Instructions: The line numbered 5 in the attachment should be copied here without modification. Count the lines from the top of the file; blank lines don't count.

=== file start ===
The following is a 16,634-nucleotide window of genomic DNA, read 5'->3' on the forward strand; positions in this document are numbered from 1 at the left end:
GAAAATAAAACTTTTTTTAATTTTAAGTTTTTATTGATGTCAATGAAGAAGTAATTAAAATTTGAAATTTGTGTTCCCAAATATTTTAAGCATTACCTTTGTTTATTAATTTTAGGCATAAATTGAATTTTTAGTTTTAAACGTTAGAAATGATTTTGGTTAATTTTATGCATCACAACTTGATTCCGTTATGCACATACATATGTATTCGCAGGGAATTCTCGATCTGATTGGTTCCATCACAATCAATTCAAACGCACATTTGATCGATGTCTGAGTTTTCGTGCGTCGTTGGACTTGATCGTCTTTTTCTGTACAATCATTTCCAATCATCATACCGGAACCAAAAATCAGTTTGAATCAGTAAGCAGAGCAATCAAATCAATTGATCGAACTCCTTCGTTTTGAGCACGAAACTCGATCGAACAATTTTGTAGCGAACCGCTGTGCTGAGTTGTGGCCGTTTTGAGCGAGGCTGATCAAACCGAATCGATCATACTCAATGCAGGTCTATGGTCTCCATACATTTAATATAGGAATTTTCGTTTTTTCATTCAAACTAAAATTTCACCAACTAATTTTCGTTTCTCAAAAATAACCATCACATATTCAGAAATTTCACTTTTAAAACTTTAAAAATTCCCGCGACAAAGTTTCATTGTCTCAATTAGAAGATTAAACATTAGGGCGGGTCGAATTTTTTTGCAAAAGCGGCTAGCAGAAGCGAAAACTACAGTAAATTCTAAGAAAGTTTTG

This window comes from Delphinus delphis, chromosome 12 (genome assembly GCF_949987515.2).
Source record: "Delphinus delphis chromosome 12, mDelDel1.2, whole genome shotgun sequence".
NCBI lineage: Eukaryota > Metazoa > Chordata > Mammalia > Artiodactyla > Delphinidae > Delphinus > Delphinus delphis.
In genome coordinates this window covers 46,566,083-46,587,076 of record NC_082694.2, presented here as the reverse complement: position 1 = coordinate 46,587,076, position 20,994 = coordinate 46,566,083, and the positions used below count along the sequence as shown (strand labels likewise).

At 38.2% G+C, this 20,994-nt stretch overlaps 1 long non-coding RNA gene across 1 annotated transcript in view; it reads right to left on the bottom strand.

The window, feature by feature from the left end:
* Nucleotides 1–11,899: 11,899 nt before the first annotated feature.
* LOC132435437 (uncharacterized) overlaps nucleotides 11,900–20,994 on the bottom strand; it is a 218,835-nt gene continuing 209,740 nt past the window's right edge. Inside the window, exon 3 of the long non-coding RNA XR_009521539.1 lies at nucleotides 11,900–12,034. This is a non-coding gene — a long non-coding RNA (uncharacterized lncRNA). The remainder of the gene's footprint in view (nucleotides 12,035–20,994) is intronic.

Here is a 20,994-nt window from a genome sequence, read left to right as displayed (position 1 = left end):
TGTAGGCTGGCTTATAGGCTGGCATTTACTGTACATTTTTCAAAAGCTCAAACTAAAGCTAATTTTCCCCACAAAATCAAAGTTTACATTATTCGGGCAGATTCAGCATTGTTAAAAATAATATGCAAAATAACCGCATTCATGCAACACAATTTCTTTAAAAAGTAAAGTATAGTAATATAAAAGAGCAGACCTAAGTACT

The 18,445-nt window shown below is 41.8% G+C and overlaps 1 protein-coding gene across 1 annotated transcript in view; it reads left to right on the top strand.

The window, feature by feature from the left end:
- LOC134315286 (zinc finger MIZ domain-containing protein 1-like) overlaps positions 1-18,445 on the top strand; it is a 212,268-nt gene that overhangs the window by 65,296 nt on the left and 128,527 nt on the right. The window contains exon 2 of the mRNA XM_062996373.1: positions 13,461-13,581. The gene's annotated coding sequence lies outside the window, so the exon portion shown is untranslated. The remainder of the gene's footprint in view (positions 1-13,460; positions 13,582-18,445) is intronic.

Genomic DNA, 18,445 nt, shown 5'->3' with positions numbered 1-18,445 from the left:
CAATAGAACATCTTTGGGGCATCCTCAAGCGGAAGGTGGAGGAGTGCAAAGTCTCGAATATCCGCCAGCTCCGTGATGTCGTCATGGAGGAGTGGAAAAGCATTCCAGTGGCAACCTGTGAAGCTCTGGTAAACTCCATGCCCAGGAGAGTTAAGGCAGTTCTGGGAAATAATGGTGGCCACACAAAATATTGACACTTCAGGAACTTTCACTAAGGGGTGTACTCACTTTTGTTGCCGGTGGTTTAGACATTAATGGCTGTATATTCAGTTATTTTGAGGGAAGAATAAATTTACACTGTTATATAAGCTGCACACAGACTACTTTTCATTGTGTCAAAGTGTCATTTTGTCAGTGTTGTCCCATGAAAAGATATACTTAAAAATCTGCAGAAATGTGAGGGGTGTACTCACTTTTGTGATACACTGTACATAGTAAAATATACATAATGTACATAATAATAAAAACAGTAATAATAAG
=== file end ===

NCBI lineage: Eukaryota > Metazoa > Chordata > Mammalia > Artiodactyla > Delphinidae > Delphinus > Delphinus delphis.